July 7, 2010 (San Diego) -- I think if it were possible to outsource firefighting to China some would say “go for it.”
San Diego District 5 City Councilman Carl DeMaio, the councilman for Rancho Bernardo, Carmel Mountain Ranch, Sabre Springs, Scripps Ranch and Mira Mesa, thought he delivered the necessary thousands of signatures to the city clerk in support of a ballot initiative called "Competition and Transparency in City Contracting." He and the supporters said the ballot measure would promote outsourcing of city services and save the city money. The supporters of the DeMaio initiative are mostly building contractors.
The Coalition for Fair Employment in Construction, a contractor-financed advocacy group donated $45,237, the Infrastructure PAC of the Associated General Contractors gave $63,000, the Western Electrical Contractors Association chipped in $20,000, Helix Electric a mere $10,000 and Mr. DeMaio added $15,000.
But it was all for naught, because it turned out they didn’t get enough verified signatures after all.
Opponents said the initiative was anything but transparent and would have eliminated the city's Living Wage Ordinance, which requires covered employers and their subcontractors to pay a wage sufficient for a full-time worker to meet basic needs such as health care and avoid economic hardship. It requires any company with city service contracts or doing business at city facilities to pay all workers at least $11.00 + $2.20 per hour in health benefits or $13.20 per hour, adjusted annually for inflation and provide ten paid sick days per year. DeMaio thinks $8 per hour is all these contractors should be required to pay.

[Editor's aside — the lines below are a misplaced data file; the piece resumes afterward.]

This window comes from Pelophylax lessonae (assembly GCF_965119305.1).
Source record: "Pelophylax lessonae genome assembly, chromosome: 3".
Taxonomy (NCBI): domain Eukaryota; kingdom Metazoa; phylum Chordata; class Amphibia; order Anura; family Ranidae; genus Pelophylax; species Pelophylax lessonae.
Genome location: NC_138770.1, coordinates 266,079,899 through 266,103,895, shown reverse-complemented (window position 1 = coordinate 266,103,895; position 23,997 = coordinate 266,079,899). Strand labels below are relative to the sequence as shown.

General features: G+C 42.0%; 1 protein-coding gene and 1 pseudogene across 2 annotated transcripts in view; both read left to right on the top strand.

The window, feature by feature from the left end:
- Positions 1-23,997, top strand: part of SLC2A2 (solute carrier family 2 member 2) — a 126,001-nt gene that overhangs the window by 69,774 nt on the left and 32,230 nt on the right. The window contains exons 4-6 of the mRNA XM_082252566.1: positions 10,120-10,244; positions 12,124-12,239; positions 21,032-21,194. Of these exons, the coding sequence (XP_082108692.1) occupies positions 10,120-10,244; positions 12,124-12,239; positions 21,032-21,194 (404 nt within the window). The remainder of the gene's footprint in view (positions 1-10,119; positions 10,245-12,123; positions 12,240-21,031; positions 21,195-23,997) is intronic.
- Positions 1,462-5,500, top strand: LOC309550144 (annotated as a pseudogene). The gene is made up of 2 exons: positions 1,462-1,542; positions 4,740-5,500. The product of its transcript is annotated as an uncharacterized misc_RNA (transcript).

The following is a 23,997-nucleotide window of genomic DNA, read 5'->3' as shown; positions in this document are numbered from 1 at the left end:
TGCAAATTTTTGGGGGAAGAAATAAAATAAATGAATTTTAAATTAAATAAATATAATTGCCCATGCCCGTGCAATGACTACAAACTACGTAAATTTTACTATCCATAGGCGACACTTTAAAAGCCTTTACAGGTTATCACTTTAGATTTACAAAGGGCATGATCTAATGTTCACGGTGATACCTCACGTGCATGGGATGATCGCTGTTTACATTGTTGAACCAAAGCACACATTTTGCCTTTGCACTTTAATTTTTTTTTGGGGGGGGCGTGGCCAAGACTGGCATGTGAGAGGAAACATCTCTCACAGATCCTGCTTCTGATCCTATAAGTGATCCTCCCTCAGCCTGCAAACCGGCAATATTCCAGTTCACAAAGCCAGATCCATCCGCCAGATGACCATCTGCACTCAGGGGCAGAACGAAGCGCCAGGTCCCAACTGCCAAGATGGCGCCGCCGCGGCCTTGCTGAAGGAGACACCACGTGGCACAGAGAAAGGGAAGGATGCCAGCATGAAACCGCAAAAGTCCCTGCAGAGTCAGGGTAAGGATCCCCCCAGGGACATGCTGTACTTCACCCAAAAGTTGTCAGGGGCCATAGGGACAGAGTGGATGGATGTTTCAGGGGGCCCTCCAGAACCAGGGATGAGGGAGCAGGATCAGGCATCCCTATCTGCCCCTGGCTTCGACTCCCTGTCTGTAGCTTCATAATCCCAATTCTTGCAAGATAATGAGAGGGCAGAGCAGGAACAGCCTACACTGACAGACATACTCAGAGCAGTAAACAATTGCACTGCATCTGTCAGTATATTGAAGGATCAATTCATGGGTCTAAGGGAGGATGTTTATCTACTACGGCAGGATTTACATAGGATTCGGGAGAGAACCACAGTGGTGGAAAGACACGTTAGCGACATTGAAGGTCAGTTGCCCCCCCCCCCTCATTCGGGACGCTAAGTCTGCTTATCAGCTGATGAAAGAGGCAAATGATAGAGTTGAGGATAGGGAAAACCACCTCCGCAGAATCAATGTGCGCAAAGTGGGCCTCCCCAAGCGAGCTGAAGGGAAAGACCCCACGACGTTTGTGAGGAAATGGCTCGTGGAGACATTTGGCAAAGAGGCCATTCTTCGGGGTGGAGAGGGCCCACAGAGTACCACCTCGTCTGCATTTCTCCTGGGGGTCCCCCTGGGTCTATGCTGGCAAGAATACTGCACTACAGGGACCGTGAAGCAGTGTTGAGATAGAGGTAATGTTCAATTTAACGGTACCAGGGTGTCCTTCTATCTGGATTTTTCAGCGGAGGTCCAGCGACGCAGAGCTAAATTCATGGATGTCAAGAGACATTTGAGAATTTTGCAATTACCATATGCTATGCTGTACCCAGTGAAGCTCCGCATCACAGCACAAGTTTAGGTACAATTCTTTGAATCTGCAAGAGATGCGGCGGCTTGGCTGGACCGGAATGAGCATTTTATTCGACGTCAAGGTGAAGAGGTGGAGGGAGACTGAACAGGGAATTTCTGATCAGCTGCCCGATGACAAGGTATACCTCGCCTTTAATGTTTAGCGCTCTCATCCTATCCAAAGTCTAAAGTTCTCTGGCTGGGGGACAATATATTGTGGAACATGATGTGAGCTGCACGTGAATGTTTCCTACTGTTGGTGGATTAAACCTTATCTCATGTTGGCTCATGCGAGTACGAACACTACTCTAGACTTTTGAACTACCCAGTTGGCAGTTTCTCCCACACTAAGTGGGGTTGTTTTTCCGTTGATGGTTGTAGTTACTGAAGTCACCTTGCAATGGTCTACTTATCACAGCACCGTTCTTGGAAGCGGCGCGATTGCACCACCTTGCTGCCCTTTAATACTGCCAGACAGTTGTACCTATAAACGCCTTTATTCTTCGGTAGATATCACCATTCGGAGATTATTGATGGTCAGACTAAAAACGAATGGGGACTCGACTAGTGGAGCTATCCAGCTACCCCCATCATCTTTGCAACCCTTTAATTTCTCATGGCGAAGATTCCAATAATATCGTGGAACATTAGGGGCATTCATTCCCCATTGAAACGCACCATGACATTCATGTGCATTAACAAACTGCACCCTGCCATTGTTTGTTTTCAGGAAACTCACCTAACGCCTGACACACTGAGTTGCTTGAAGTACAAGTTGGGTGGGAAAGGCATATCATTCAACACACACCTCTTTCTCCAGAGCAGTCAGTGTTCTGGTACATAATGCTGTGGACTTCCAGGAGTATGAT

In 2009, 43 private contractors, working within the managed competition requirements supported by the voters in Prop C, have had to pay a living wage to their workers in the contracts totaling $31.3 million for mainly landscaping, security, maintenance and janitorial services. This means that these workers are now taxpayers, not tax burdens as the result of poverty wages. And the public/private partnerships established with managed competition has given a level playing field for the contractors to bid for jobs successfully without throwing their workers onto food stamps and MediCal.
What voters, labor, community and religious organizations agree upon is that we need both managed competition and living wages for workers. But the initiative would have prevented the city's use of state and federal funds for public works projects -- from street repair to the convention center expansion. It banned requirements for local hiring and standards for contractor qualifications and safety training. And it banned equal benefits protections.
According to the Center for Policy Initiatives, a nonprofit research and advocacy center dedicated to the interests of working people in the San Diego region (the group that worked to pass the Living Wage Ordinance,) businesses also have benefited. Nearly half of the employers required to pay the Living Wage self-reported that it has improved their company's quality of service. And 46% say it has reduced absenteeism or turnover. They also report that the cost to the city has been miniscule. In fiscal year 2009, the total of increased contract costs and staff time for Living Wage administration and enforcement added less than one-tenth of 1% to the City budget.
It is interesting to note on Councilman DeMaio’s website that the citizen services most requested by his constituents are: Public Safety, Recycling, Trash/litter, Storm Water Service, Street Service and Neighborhood Watch. But it appears from this failed attempt for an initiative that Mr. DeMaio wanted to let developers take over the city…. again.
Sylvia Hampton is a community activist inducted into the San Diego County Women’s Hall of fame for 2008 for her work in the fields of healthcare reform, social justice and reproductive health. She is the past president of the League of Women Voters of San Diego County and served on President Nixon’s Title X Family Planning Council. Her monthly Community Forum column is published in the Sun Signature Community Newspaper, Diamond Gateway Signature, and her Soapbox in the East County Magazine. Opinions are Sylvia’s alone and not to be interpreted as the policies of the League of Women Voters or East County Magazine.